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The Roadmap for a Concerned Taxpayer

In 2012, it’s not really even up for debate anymore that a significant fiscal issue and challenge facing today’s generation of citizens is the inability at all levels of government to operate efficiently. It doesn’t matter which side of the aisle you sit on politically, the inconvenient truth of the matter is that this inefficiency and rigid organizational structure has put cities, counties, states, agencies and federal entities in a position where they have a hard time reacting to changes in economic conditions. As a result, public balance sheets continue to bleed.

What contributes to this inefficiency? Why does the public sector seem to have a hard time managing the choking hold of bureaucracy? One argument is that they aren’t using enterprise software solutions to their best potential. Among other things these organizations have challenges managing work flow, cost controls, HR, purchasing and procurement, partners and suppliers not to mention the fiscal accountability concerns given the assortment of government outlays. At the same time, they are trying to efficiently deliver guidelines, statistics and financial data to the public in a way that justifies the return on tax dollars for their programs. All of these requirements can be managed through a robust ERP system.

Something I can tell you, without blinking, from my experience as a consultant, who has worked with cities, counties, states and federal agencies on eliminating inefficiencies, is that one of the primary Achilles’ heals of governmental organizations in managing all of the above listed challenges is the use of fragmented and independent technology solutions. Something that I have found is that different divisions and departments operated and continue to operate in silos and over the years and decades have created and maintained their own solution which makes it extremely difficult to streamline operations and drive efficiency which is critical to being able to react to changing economic conditions.

From an operational viewpoint, the best way to reduce bureaucracy, inefficient processes, and to create cost savings within governmental organizations is to embark upon a large scale systems integration initiative. ERP software is the only type of current software that has the ability to perform these functions.

According to a KPMG study of a number of governmental organizations, a properly implemented government ERP system can yield tremendous rewards. It has the potential to deliver significant cost savings, boost productivity and position an organization to build on initial efficiency gains. These are just the things public sector entities are rightly under pressure from tax payers to deliver given huge budget shortfalls.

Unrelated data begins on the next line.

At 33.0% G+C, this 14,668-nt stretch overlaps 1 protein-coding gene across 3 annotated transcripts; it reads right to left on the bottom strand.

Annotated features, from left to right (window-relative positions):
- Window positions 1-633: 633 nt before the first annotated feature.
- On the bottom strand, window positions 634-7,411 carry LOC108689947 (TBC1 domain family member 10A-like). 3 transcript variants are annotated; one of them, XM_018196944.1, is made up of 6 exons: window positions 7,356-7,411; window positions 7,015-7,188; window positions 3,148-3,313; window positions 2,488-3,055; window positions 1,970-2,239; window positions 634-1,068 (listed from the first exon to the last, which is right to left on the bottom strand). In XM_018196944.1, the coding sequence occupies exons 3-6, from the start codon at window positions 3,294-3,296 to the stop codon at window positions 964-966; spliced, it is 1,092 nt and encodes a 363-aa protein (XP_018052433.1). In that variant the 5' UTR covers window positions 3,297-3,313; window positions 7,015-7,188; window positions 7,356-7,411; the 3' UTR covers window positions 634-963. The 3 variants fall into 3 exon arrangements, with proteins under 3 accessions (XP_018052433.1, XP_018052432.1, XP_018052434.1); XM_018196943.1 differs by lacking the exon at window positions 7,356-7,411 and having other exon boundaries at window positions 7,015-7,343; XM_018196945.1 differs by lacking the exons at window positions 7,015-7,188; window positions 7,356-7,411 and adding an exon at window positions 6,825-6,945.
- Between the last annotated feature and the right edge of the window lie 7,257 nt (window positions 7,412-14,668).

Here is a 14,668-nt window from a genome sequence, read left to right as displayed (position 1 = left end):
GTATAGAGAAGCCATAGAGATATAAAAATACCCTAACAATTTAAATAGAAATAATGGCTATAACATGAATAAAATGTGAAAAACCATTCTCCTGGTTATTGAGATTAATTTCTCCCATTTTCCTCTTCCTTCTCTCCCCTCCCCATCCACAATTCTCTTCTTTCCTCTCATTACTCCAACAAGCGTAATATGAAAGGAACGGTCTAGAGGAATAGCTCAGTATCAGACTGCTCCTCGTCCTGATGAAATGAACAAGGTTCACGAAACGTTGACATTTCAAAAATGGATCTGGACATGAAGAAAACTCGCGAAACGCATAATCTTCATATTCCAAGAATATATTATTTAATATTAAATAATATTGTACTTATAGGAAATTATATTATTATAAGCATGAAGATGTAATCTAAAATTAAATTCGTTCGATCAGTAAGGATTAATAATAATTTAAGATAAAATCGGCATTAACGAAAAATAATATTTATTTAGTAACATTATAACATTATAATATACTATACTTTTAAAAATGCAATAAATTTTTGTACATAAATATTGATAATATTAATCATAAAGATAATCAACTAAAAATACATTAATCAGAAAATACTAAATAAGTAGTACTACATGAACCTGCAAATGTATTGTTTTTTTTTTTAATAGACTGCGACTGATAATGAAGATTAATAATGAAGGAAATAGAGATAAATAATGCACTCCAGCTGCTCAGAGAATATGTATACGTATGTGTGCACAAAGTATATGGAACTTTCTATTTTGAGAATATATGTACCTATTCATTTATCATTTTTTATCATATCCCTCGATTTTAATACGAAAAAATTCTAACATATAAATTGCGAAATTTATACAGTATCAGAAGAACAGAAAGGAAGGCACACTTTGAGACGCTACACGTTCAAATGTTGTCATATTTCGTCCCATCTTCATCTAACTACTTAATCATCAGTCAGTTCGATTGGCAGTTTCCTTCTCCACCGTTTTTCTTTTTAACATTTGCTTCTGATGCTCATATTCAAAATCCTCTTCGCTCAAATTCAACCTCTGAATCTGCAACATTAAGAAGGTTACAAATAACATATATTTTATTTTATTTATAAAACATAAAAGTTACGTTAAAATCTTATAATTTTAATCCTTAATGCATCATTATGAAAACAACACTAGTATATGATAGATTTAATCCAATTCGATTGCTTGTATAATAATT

If you are a concerned taxpayer and want to address the fiscal challenges within the government that is designed to serve you, I challenge you not only to understand what plans your political leadership has to improve their organization through ERP solutions but also to challenge them on what they are doing.

Written by Jason Henritze-Hoye, Senior ERP Consultant at Panorama Consulting Solutions.

Enterprise Software Focus: Government and Nonprofit ERP Solutions

Based on our experience with government and nonprofit organizations, the public sector has unique needs that are not effectively addressed by all enterprise software vendors.  Fund accounting, license tracking, and tax revenue tracking are just a few of the challenges that make government and nonprofit enterprise software unique.  Below are some of the factors we tend to focus on when evaluating enterprise, financial management, and accounting software for our government and nonprofit clients.

Government and Nonprofit ERP Solutions Requirements

  • Fund accounting
  • Budgeting
  • Account allocation
  • Fixed asset tracking
  • Recurring billings
  • Permit tracking
  • License renewals
  • Human resources and payroll
  • Reporting

Not all accounting and financial software solutions are able to handle these complex requirements, so it is important to conduct an enterprise software evaluation that objectively compares potential vendors’ ability to meet these needs.  Organizations that fail to select software that can handle some of these complexities often end up spending significant amounts of money on software customization, manual process workarounds, and sub-optimized service to constituents.

Our 2008 ERP Report also outlines leading government and nonprofit ERP solutions and implementation results.

Finding the enterprise accounting and financial software that best fits your unique needs is the first step toward an effective ERP initiative with a strong return on investment.